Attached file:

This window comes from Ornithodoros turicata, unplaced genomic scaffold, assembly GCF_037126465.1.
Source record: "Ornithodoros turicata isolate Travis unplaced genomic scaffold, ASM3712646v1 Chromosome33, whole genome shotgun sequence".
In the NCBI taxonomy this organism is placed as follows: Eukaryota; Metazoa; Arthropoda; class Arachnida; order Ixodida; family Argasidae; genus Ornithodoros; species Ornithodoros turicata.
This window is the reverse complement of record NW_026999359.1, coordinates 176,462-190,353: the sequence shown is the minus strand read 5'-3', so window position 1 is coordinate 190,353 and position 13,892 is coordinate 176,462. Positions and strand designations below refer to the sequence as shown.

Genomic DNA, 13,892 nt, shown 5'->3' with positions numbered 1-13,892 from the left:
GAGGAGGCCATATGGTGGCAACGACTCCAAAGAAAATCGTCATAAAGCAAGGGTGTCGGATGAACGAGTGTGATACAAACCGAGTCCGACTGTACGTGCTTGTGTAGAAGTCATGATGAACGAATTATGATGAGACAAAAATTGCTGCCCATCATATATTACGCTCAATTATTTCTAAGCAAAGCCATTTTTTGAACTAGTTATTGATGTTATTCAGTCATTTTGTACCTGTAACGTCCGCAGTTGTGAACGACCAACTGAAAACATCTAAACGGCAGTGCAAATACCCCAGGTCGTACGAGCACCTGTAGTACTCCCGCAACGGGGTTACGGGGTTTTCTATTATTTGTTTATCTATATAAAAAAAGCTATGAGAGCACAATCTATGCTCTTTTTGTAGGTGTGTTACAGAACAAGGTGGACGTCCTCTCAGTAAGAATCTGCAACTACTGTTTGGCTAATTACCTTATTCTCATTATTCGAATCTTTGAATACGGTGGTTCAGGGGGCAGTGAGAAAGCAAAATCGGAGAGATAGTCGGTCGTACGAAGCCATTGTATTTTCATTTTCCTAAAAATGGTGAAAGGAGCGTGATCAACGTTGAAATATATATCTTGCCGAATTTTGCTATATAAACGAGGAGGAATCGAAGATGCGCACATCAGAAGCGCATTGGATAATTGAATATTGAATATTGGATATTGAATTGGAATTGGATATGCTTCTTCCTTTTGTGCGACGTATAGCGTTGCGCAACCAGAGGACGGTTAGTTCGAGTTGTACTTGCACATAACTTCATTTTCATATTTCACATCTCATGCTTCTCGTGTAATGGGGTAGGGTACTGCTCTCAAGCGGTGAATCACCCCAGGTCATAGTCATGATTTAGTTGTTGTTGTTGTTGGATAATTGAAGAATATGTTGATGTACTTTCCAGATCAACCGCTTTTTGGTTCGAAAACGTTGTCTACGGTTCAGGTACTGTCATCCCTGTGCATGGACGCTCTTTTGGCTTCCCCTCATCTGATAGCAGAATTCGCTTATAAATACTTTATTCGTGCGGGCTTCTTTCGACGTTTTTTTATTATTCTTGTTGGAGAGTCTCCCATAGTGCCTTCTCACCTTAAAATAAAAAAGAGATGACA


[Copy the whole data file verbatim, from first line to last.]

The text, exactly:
This window comes from Ornithodoros turicata, unplaced genomic scaffold, assembly GCF_037126465.1.
Source record: "Ornithodoros turicata isolate Travis unplaced genomic scaffold, ASM3712646v1 Chromosome33, whole genome shotgun sequence".
In the NCBI taxonomy this organism is placed as follows: Eukaryota; Metazoa; Arthropoda; class Arachnida; order Ixodida; family Argasidae; genus Ornithodoros; species Ornithodoros turicata.
This window is the reverse complement of record NW_026999359.1, coordinates 176,462-190,353: the sequence shown is the minus strand read 5'-3', so window position 1 is coordinate 190,353 and position 13,892 is coordinate 176,462. Positions and strand designations below refer to the sequence as shown.

Genomic DNA, 13,892 nt, shown 5'->3' with positions numbered 1-13,892 from the left:
GAGGAGGCCATATGGTGGCAACGACTCCAAAGAAAATCGTCATAAAGCAAGGGTGTCGGATGAACGAGTGTGATACAAACCGAGTCCGACTGTACGTGCTTGTGTAGAAGTCATGATGAACGAATTATGATGAGACAAAAATTGCTGCCCATCATATATTACGCTCAATTATTTCTAAGCAAAGCCATTTTTTGAACTAGTTATTGATGTTATTCAGTCATTTTGTACCTGTAACGTCCGCAGTTGTGAACGACCAACTGAAAACATCTAAACGGCAGTGCAAATACCCCAGGTCGTACGAGCACCTGTAGTACTCCCGCAACGGGGTTACGGGGTTTTCTATTATTTGTTTATCTATATAAAAAAAGCTATGAGAGCACAATCTATGCTCTTTTTGTAGGTGTGTTACAGAACAAGGTGGACGTCCTCTCAGTAAGAATCTGCAACTACTGTTTGGCTAATTACCTTATTCTCATTATTCGAATCTTTGAATACGGTGGTTCAGGGGGCAGTGAGAAAGCAAAATCGGAGAGATAGTCGGTCGTACGAAGCCATTGTATTTTCATTTTCCTAAAAATGGTGAAAGGAGCGTGATCAACGTTGAAATATATATCTTGCCGAATTTTGCTATATAAACGAGGAGGAATCGAAGATGCGCACATCAGAAGCGCATTGGATAATTGAATATTGAATATTGGATATTGAATTGGAATTGGATATGCTTCTTCCTTTTGTGCGACGTATAGCGTTGCGCAACCAGAGGACGGTTAGTTCGAGTTGTACTTGCACATAACTTCATTTTCATATTTCACATCTCATGCTTCTCGTGTAATGGGGTAGGGTACTGCTCTCAAGCGGTGAATCACCCCAGGTCATAGTCATGATTTAGTTGTTGTTGTTGTTGGATAATTGAAGAATATGTTGATGTACTTTCCAGATCAACCGCTTTTTGGTTCGAAAACGTTGTCTACGGTTCAGGTACTGTCATCCCTGTGCATGGACGCTCTTTTGGCTTCCCCTCATCTGATAGCAGAATTCGCTTATAAATACTTTATTCGTGCGGGCTTCTTTCGACGTTTTTTTATTATTCTTGTTGGAGAGTCTCCCATAGTGCCTTCTCACCTTAAAATAAAAAAGAGATGACA